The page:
Last summer, my husband’s job moved us across the country. We have moved multiple times before, although never with school-aged kids. This time, he wanted a big house so that our four kids wouldn’t have to share bedrooms, and I wanted a more urban, diverse area where I could walk places; I also wanted him to have a shorter commute (we moved from a trendy suburb, and I loved it, but always wished I were closer to the action). Good schools mattered to both of us, and we also agreed that the other’s priorities were as important as our own. However, when we finally found a house that checked all the boxes, he said no because he thought the yard was too small. He insisted on a house out in a rural suburb—one that was much bigger than the one in the city (both houses had enough bedrooms) and with a slightly larger yard. I raised multiple concerns but he brushed all of them off, and we had only a day to make a decision, so I gave in.

It’s been nine months now and I HATE IT HERE. I hate the fields and cows, I hate the narrow, twisting, country roads, and I hate the culture and politics. The house is big and the yard is nice, and I have managed to make a good number of friends in the neighborhood in a short period of time, so I should be happy and adjusting, but I am not. We’re surrounded in all directions by farms. I can’t walk anywhere. The area is not diverse at all, and his commute is the better part of an hour each direction.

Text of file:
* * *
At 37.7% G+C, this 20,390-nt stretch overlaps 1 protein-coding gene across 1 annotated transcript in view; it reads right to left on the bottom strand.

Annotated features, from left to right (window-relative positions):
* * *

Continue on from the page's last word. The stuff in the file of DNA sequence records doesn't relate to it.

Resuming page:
It has caused real issues in our marriage. I know part of my resentment is that what I wanted was so devalued, but it’s also that those things were priorities for me FOR A REASON. My husband also has buyer’s remorse now, but it’s a bit late. The catch is that the schools are excellent and my kids, who have some disabilities, have fit in very well. They are happy and we were so afraid they wouldn’t be. But I feel trapped and just want to move to the area where we should have bought to begin with, which is even more appealing the more I learn about it. Still, the idea of uprooting my kids again and risking that they won’t be as happy in their new neighborhood or school hurts my heart. My oldest is about to go into middle school, but if I wait until he’s going on to high school, his sister would be in middle school, and so on for the next 10 years. Do I stick it out for a decade for my kids? Do I move and risk everything? Am I trapped?